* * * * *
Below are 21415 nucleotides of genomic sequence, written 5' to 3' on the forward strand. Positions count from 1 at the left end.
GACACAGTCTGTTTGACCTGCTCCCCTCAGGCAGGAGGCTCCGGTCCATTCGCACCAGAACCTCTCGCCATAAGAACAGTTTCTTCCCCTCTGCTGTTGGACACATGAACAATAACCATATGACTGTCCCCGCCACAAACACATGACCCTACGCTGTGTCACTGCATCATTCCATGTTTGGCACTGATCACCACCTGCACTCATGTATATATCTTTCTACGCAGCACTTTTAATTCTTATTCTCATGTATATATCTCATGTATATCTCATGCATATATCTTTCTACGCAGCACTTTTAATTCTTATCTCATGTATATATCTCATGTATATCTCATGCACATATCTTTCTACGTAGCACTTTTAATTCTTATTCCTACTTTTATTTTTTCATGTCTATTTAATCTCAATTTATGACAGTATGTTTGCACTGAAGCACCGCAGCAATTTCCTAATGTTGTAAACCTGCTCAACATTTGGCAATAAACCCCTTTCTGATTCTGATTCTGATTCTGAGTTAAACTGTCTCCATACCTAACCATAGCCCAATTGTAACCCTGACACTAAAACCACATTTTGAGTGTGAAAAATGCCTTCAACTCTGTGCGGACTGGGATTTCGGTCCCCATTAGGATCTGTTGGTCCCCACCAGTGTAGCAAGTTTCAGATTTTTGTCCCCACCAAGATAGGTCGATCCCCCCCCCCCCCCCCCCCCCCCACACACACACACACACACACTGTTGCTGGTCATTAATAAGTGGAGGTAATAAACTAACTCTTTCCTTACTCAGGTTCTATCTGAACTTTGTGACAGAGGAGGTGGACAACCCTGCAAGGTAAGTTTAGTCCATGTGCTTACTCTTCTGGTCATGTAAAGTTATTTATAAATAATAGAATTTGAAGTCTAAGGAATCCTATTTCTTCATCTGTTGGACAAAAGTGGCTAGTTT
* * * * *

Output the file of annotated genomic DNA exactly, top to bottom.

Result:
Below are 21415 nucleotides of genomic sequence, written 5' to 3' on the forward strand. Positions count from 1 at the left end.
GACACAGTCTGTTTGACCTGCTCCCCTCAGGCAGGAGGCTCCGGTCCATTCGCACCAGAACCTCTCGCCATAAGAACAGTTTCTTCCCCTCTGCTGTTGGACACATGAACAATAACCATATGACTGTCCCCGCCACAAACACATGACCCTACGCTGTGTCACTGCATCATTCCATGTTTGGCACTGATCACCACCTGCACTCATGTATATATCTTTCTACGCAGCACTTTTAATTCTTATTCTCATGTATATATCTCATGTATATCTCATGCATATATCTTTCTACGCAGCACTTTTAATTCTTATCTCATGTATATATCTCATGTATATCTCATGCACATATCTTTCTACGTAGCACTTTTAATTCTTATTCCTACTTTTATTTTTTCATGTCTATTTAATCTCAATTTATGACAGTATGTTTGCACTGAAGCACCGCAGCAATTTCCTAATGTTGTAAACCTGCTCAACATTTGGCAATAAACCCCTTTCTGATTCTGATTCTGATTCTGAGTTAAACTGTCTCCATACCTAACCATAGCCCAATTGTAACCCTGACACTAAAACCACATTTTGAGTGTGAAAAATGCCTTCAACTCTGTGCGGACTGGGATTTCGGTCCCCATTAGGATCTGTTGGTCCCCACCAGTGTAGCAAGTTTCAGATTTTTGTCCCCACCAAGATAGGTCGATCCCCCCCCCCCCCCCCCCCCCCCACACACACACACACACACACTGTTGCTGGTCATTAATAAGTGGAGGTAATAAACTAACTCTTTCCTTACTCAGGTTCTATCTGAACTTTGTGACAGAGGAGGTGGACAACCCTGCAAGGTAAGTTTAGTCCATGTGCTTACTCTTCTGGTCATGTAAAGTTATTTATAAATAATAGAATTTGAAGTCTAAGGAATCCTATTTCTTCATCTGTTGGACAAAAGTGGCTAGTTT